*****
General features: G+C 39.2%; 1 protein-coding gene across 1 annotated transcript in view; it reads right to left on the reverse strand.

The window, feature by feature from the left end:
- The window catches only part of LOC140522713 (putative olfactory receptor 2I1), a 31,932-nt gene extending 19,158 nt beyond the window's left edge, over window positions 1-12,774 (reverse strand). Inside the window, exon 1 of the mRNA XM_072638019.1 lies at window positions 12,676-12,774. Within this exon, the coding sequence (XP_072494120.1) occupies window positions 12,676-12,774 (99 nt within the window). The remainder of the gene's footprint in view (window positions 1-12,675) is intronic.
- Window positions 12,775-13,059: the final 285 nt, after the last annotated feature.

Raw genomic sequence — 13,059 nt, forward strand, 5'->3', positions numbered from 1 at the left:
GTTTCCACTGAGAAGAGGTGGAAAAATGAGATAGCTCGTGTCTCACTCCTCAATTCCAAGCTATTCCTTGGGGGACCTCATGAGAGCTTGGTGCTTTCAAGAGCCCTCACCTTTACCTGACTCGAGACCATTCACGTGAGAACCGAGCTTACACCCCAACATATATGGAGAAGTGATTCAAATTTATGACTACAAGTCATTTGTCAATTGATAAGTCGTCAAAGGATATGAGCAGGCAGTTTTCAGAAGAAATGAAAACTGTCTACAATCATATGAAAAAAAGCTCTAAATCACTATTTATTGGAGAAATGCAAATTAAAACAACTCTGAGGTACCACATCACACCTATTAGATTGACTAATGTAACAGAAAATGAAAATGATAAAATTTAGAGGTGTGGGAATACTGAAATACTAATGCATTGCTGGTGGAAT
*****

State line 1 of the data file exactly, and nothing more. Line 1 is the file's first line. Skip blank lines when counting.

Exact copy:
General features: G+C 39.2%; 1 protein-coding gene across 1 annotated transcript in view; it reads right to left on the reverse strand.